Most often when a toilet is leaking from its base, it’s in need of a new wax seal. Or, it could be as simple as tightening some tee bolts. Luckily, most of the repairs needed for a toilet leaking from the bottom are simple enough to handle yourself. You probably won’t even need to call a plumber.

Check Leak Source

First of all, check to see exactly where your toilet is leaking from. Below we discuss causes and solutions to a toilet leaking from bottom. Sometimes you might assume that the toilet is leaking from the base because there is water pooled on the floor by the toilet. However, that water might have leaked from higher up on the toilet and created a pool on the floor. Clean up the water and then periodically check on the toilet over the next half hour to see where the leak is coming from. Other possible leaks could come from a cracked tank, loose supply tube, or a malfunctioning shutoff valve.

Stop Using the Toilet

You’ll want to stop using the toilet right away. Usually, water leaking from the base of the toilet is dirty water that’s been in the toilet bowl. If you keep using the toilet, you’ll keep distributing this kind of water over the floor of your bathroom. You probably want to avoid that.

Tighten the Tee Bolts

Try to gently rock your toilet and see if it is a little loose. If there’s wiggle room between your toilet and the floor, the tee bolts might be the issue. The bolts are typically hidden beneath a cap. They secure the base of the toilet to the floor. If the tee bolts loosen, water could leak out. If the toilet isn’t loose, don’t tighten the bolts more. The base of the toilet could crack if you tighten them too much. If the bolts just rotate without tightening or if they won’t budge at all, you’ll need to replace them altogether.

Replace the Wax Ring

Your toilet might still leak even when the closet bolts are secure. If this is the case, you may need to replace your wax seal, also called a wax ring or gasket. This article on replacing a toilet gives an in-depth explanation about replacing the wax ring. Be prepared for a half-day project if you think your toilet needs a new wax ring. In order to replace the ring, you’ll need to remove your toilet from the floor and reinstall it. However, you don’t need to be a plumber to handle this project. Once you’ve purchased a new wax ring, follow these basic steps:

Remove Your Toilet

  1. Turn off the water supply to your toilet.
  2. Get rid of the water in the toilet’s tank and bowl.
    Flushing the toilet while the water supply is off will get rid of most of the water. You can mop the rest of the water out with a rag or a sponge.
  3. Disconnect the tank from the bowl.
    You’ll need to remove all of the bolts connecting the tank to the bowl and rock the bowl to break the seal. Then, you can pick up the tank and carry it off the bowl. You may need a second person to help carry the tank because of its weight.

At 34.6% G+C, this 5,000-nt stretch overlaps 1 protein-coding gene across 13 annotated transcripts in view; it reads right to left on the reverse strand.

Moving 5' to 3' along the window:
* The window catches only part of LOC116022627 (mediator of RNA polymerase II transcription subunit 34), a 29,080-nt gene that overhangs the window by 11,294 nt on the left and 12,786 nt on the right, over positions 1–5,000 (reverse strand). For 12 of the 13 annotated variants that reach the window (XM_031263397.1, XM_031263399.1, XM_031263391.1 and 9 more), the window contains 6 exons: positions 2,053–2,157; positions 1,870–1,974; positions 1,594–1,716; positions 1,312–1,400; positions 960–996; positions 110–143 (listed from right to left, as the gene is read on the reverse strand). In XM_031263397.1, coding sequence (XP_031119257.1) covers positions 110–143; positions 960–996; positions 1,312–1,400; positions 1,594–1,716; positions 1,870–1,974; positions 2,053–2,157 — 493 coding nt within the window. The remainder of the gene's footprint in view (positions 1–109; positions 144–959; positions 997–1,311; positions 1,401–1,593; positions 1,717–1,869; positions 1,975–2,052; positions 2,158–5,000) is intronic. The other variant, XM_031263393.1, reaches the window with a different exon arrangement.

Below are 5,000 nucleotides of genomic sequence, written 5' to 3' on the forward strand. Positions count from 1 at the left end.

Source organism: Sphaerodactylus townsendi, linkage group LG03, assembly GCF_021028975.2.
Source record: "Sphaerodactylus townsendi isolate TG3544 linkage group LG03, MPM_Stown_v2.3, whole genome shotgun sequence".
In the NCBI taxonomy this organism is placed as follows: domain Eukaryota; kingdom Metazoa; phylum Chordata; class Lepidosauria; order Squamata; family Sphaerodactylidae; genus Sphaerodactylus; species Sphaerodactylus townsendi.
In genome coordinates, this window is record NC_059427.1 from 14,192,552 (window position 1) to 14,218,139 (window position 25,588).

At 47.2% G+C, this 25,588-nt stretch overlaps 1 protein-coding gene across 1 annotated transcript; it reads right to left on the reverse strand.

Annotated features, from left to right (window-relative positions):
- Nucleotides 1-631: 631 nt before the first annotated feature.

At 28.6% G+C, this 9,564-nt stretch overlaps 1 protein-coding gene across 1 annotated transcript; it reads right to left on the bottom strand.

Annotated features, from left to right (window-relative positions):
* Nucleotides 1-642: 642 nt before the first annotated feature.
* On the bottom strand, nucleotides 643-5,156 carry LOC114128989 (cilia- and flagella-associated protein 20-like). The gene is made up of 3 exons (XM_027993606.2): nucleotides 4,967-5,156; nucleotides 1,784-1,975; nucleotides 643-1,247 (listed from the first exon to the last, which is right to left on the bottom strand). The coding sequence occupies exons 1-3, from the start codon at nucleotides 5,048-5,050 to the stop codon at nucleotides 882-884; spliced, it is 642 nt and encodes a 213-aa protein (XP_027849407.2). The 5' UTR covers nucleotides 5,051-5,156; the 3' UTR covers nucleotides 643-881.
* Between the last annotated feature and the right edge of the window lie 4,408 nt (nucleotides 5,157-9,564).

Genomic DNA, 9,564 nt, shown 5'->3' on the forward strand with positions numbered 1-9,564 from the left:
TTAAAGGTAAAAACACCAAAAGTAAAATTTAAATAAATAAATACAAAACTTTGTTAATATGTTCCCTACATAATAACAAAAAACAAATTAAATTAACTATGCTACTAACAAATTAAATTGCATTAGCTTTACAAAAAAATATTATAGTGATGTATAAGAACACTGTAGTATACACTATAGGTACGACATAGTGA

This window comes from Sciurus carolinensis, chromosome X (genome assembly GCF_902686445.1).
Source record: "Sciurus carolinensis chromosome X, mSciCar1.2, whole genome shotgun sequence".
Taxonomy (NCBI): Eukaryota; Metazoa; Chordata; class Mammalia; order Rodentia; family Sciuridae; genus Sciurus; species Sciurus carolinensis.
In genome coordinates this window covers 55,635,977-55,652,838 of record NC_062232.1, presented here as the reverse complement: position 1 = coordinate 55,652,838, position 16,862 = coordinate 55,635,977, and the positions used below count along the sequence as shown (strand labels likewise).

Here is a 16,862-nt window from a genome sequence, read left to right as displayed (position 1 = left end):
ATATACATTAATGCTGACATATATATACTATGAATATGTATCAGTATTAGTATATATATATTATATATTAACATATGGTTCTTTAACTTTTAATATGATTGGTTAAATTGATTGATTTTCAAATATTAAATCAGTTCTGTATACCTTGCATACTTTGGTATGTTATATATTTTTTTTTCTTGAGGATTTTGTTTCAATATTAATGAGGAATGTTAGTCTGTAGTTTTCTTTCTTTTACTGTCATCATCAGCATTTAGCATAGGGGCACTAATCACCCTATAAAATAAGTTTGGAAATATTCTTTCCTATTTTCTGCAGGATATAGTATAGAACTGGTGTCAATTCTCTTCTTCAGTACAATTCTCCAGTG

4. Remove the bowl from the floor.
    Unscrew the tee bolts at the base. Then, lift the toilet off the ground. Again, you may want a second person to help lift the toilet.
  5. Remove the current wax ring.
    Pull off any of the wax ring off the toilet base and the closet flange in your floor.

Install Wax Ring and Replace Toilet

  1. Check and fix toilet flange.
    The closet flange is the installment placed in your bathroom floor. You’ll want to replace or repair it, if it’s broken, cracked, or warped.
  2. Place wax ring.
    Run the wax ring under warm water. Then, press it onto the base of the toilet.
  3. Place the toilet bowl back on closet flange.
    Lift the toilet on to the closet flange and press down to secure the wax ring. Secure the bowl to the floor with the tee bolts.
  4. Replace the tank.
    Place the tank on the bowl and secure it with its bolts.
  5. Turn on the water supply.
  6. Check and fix toilet leaks.
    Flush the toilet a few times and check for any leaks. If there are any leaks at the base, try applying more pressure to the toilet bowl to try and tighten the wax seal. You can also tighten the tee bolts on the base of the toilet.

To Caulk or Not To Caulk?

Caulking around the base of your toilet has the potential to prevent you from noticing a leaking toilet tank. If there was a leak and the base was caulked, you could develop water and structural damage below your toilet. However, some cities or buildings try to avoid bacteria from growing by requiring toilets to be caulked. If you aren’t required to caulk around the base of the toilet, you should leave it as it is.

By following the instructions we’ve given, hopefully you can fix your toilet that is leaking at the base. Always be sure to contact a professional if you are having difficulty. Or consider a home warranty that covers pipes and plumbing.

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